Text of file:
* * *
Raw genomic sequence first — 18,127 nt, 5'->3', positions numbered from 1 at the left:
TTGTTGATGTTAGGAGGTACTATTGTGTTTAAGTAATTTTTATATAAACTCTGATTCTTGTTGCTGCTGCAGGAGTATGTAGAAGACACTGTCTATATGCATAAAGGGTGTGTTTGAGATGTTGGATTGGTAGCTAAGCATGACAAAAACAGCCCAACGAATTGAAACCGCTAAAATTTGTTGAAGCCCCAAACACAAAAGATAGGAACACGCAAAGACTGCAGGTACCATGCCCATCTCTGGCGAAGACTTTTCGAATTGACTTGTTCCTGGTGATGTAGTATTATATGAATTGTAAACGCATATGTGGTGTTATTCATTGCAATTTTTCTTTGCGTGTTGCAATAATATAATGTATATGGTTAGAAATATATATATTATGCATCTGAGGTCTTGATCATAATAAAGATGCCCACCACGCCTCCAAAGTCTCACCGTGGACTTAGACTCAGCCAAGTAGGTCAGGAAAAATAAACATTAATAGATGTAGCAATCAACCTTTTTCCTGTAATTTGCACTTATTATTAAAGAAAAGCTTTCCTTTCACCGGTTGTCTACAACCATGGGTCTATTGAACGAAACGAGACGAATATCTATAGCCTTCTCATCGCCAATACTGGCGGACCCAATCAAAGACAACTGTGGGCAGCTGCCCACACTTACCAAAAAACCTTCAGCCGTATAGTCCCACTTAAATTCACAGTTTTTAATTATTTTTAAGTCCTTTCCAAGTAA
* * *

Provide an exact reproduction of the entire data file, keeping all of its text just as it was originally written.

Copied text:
Raw genomic sequence first — 18,127 nt, 5'->3', positions numbered from 1 at the left:
TTGTTGATGTTAGGAGGTACTATTGTGTTTAAGTAATTTTTATATAAACTCTGATTCTTGTTGCTGCTGCAGGAGTATGTAGAAGACACTGTCTATATGCATAAAGGGTGTGTTTGAGATGTTGGATTGGTAGCTAAGCATGACAAAAACAGCCCAACGAATTGAAACCGCTAAAATTTGTTGAAGCCCCAAACACAAAAGATAGGAACACGCAAAGACTGCAGGTACCATGCCCATCTCTGGCGAAGACTTTTCGAATTGACTTGTTCCTGGTGATGTAGTATTATATGAATTGTAAACGCATATGTGGTGTTATTCATTGCAATTTTTCTTTGCGTGTTGCAATAATATAATGTATATGGTTAGAAATATATATATTATGCATCTGAGGTCTTGATCATAATAAAGATGCCCACCACGCCTCCAAAGTCTCACCGTGGACTTAGACTCAGCCAAGTAGGTCAGGAAAAATAAACATTAATAGATGTAGCAATCAACCTTTTTCCTGTAATTTGCACTTATTATTAAAGAAAAGCTTTCCTTTCACCGGTTGTCTACAACCATGGGTCTATTGAACGAAACGAGACGAATATCTATAGCCTTCTCATCGCCAATACTGGCGGACCCAATCAAAGACAACTGTGGGCAGCTGCCCACACTTACCAAAAAACCTTCAGCCGTATAGTCCCACTTAAATTCACAGTTTTTAATTATTTTTAAGTCCTTTCCAAGTAA